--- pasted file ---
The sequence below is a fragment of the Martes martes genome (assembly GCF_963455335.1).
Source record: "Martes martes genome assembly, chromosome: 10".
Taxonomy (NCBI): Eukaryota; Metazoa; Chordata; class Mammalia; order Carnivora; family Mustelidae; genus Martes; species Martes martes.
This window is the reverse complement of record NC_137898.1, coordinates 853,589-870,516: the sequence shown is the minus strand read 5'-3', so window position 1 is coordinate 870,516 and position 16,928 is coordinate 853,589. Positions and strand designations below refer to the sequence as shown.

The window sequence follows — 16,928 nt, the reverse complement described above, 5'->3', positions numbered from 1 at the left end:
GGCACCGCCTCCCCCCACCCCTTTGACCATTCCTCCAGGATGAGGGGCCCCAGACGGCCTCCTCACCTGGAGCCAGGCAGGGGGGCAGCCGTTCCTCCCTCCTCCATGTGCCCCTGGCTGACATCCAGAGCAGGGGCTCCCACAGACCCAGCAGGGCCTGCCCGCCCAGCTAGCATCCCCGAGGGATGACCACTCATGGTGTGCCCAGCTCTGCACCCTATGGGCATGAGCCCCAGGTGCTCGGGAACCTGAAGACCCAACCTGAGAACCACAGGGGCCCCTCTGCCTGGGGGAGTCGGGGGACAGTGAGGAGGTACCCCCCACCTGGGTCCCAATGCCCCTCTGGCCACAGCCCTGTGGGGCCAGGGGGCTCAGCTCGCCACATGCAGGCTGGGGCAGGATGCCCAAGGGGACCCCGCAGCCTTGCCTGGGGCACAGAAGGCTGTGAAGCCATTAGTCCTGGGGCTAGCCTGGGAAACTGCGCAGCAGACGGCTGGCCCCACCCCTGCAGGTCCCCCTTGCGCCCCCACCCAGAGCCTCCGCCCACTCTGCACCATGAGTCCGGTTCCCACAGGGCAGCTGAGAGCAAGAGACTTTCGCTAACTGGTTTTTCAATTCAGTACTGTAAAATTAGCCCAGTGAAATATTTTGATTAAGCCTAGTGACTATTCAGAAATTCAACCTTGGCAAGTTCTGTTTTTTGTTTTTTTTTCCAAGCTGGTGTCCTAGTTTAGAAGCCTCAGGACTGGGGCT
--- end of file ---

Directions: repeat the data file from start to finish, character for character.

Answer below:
The sequence below is a fragment of the Martes martes genome (assembly GCF_963455335.1).
Source record: "Martes martes genome assembly, chromosome: 10".
Taxonomy (NCBI): Eukaryota; Metazoa; Chordata; class Mammalia; order Carnivora; family Mustelidae; genus Martes; species Martes martes.
This window is the reverse complement of record NC_137898.1, coordinates 853,589-870,516: the sequence shown is the minus strand read 5'-3', so window position 1 is coordinate 870,516 and position 16,928 is coordinate 853,589. Positions and strand designations below refer to the sequence as shown.

The window sequence follows — 16,928 nt, the reverse complement described above, 5'->3', positions numbered from 1 at the left end:
GGCACCGCCTCCCCCCACCCCTTTGACCATTCCTCCAGGATGAGGGGCCCCAGACGGCCTCCTCACCTGGAGCCAGGCAGGGGGGCAGCCGTTCCTCCCTCCTCCATGTGCCCCTGGCTGACATCCAGAGCAGGGGCTCCCACAGACCCAGCAGGGCCTGCCCGCCCAGCTAGCATCCCCGAGGGATGACCACTCATGGTGTGCCCAGCTCTGCACCCTATGGGCATGAGCCCCAGGTGCTCGGGAACCTGAAGACCCAACCTGAGAACCACAGGGGCCCCTCTGCCTGGGGGAGTCGGGGGACAGTGAGGAGGTACCCCCCACCTGGGTCCCAATGCCCCTCTGGCCACAGCCCTGTGGGGCCAGGGGGCTCAGCTCGCCACATGCAGGCTGGGGCAGGATGCCCAAGGGGACCCCGCAGCCTTGCCTGGGGCACAGAAGGCTGTGAAGCCATTAGTCCTGGGGCTAGCCTGGGAAACTGCGCAGCAGACGGCTGGCCCCACCCCTGCAGGTCCCCCTTGCGCCCCCACCCAGAGCCTCCGCCCACTCTGCACCATGAGTCCGGTTCCCACAGGGCAGCTGAGAGCAAGAGACTTTCGCTAACTGGTTTTTCAATTCAGTACTGTAAAATTAGCCCAGTGAAATATTTTGATTAAGCCTAGTGACTATTCAGAAATTCAACCTTGGCAAGTTCTGTTTTTTGTTTTTTTTTCCAAGCTGGTGTCCTAGTTTAGAAGCCTCAGGACTGGGGCT